Tacos de Pescado
Seasoned fried fish, homemade corn tortillas, Mexican refried beans, slaw, and habanero aioli. The vibrant colors here are fantastic and make for a dish that I think most people would be proud to set down on the table. The fish had a nice bite to it that was complemented well by the crunch from the corn, tomatoes, beans, cabbage, and carrots, though the aioli was bland for something that’s advertised as habanero – some spicy salsa would probably go a long way to livening up the flavors even more. I’m still not personally a fan of the corn tortillas – I’m not sure if it’s the soft, spongy texture or the fact that they don’t do much to the flavor profile other than add a generic corn blandness.
The beans are the best part, flavorful and topped with a creamy cheese.
Guacamole con Totopos
A side of guacamole, which is probably a lot larger than it looks in the picture. Unfortunately, with the rice and beans replacing the side of chips on entrees, you’ll have to spring for the more expensive Guacamole with Totopos to enjoy it chips. But the guac is high quality and adds a lot to the flavor profile of the entrees as well.
The chips have improved over their stale, multi-colored counterparts.
The margaritas here and at the outdoor margarita bar are, for the most part, hit or miss. This Frozen Lime Margarita will set you back about ten dollars. It had a strong tequila taste that wasn’t at all unpleasant, tempered a bit by sugar and lime juice. Cold and refreshing, it’ll last a while whether you’re enjoying it with your food or on your way to Norway.
The Frozen Mango Margarita, also ten dollars, had a much creamier texture and tasted much less of tequila. gain, your mileage may vary with these as they’re extremely inconsistent. If I didn’t know better, I’d tell you this was non-alcoholic.
A “Lime Pomegranate Frozen Tequila Mojito” for $11.50. Referring to what is their regular Frozen Lime Margarita with a Pomegranate Liqueur Floater as a “Mojito” is probably a bit of a stretch. It’s possible that there is nothing mojito about it. Anyway, the smart money remains heading inside to La Cava. The frozen margaritas will suffice if you want to save about $5 and don’t want to wait in line inside. Outside, the Mango is smoother and creamier and the Lime has a more pronounced tequila flavor.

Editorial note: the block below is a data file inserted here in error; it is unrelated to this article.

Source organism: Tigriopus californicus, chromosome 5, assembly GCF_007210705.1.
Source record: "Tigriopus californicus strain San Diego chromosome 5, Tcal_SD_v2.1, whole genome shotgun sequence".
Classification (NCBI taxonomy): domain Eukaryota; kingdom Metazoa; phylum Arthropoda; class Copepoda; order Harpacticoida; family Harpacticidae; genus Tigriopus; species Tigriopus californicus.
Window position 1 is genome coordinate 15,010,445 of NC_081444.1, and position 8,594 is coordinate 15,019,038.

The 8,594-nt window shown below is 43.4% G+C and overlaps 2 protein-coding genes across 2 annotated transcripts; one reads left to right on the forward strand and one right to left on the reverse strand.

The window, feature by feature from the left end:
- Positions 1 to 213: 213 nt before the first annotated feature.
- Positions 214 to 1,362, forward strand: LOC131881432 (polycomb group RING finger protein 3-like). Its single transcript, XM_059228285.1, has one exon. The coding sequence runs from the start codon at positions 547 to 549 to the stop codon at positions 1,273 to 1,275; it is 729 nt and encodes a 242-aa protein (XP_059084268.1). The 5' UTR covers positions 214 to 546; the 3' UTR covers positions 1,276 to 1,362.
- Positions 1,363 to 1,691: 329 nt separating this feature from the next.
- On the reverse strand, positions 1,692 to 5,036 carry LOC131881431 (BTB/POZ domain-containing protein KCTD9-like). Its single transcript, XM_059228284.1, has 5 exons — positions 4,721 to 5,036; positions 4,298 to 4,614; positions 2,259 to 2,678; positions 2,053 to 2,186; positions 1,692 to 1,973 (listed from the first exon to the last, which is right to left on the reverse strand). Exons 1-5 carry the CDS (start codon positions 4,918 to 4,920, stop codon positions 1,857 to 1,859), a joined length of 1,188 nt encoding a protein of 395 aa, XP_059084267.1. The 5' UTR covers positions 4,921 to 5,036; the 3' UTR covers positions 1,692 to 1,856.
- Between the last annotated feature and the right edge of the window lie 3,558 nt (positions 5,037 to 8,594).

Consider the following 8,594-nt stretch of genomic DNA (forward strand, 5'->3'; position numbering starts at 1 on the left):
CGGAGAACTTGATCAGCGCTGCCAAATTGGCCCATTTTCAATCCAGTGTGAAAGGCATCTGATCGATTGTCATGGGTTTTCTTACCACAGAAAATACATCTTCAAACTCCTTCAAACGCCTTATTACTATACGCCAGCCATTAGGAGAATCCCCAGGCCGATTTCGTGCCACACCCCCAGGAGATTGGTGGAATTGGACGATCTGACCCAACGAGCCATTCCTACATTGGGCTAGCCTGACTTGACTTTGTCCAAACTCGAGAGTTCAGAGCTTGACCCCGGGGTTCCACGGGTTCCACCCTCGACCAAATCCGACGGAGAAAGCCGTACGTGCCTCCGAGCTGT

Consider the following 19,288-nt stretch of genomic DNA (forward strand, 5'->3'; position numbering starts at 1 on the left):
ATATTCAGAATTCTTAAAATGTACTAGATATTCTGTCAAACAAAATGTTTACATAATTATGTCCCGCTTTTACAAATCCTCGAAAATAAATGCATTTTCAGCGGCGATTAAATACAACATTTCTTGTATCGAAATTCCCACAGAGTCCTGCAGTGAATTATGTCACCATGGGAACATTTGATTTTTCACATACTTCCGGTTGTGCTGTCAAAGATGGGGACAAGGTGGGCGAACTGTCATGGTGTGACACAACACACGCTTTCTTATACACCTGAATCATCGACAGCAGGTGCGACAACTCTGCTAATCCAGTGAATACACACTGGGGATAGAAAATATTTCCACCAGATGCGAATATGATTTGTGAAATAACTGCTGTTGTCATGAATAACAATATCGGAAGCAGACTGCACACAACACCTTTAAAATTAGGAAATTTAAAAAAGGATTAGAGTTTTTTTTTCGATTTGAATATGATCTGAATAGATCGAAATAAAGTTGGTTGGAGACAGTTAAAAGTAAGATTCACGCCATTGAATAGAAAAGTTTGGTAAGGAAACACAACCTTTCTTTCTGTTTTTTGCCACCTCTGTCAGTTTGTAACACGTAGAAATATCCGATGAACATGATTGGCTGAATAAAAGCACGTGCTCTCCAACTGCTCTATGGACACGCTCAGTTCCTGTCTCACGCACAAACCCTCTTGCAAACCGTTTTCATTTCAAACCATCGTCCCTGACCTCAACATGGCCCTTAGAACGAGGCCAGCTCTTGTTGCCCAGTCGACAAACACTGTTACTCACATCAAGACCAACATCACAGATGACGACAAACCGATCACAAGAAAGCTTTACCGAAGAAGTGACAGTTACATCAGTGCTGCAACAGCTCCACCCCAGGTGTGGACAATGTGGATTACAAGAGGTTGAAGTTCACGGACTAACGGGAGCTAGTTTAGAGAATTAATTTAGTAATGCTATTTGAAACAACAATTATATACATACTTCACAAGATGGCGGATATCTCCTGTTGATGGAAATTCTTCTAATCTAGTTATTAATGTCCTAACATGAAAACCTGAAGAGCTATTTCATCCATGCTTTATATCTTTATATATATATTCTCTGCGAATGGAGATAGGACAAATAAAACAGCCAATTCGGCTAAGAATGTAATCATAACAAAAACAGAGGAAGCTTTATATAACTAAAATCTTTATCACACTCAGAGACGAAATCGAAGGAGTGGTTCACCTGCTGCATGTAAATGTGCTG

The Cranberry Patron Margarita for $14.50 debuted at La Cava for national margarita day and is made with Patron Silver, margarita mix, cranberry juice, and grenadine. It’s a strong, smooth, refreshing cocktail with a punch of tequila nicely tempered by the cranberry juice. It’s a nice substitute for a La Cava margarita when the line is long.
La Cantina has a decent number of covered, outdoor tables. Unfortunately, this is one of the most popular World Showcase quick services because it’s so obvious, most people can relate to Mexican food, and it’s near the front of the World Showcase. Luckily, if you dine before about 3:30pm, you can take your food into the air-conditioned La Hacienda de San Angel and eat. The seating section for La Cantina is also extremely popular from 7pm – 9pm because it overlooks the Lagoon for IllumiNations. Don’t bet on getting a table after 7pm because people waiting for the show will be squatting.
The door to La Hacienda from the quick service seating section.
There are additional tables up the stairs and outside the pyramid.
You’ll find two varieties of salsas, one mild and one hot, along with the usual assortment of other stuff.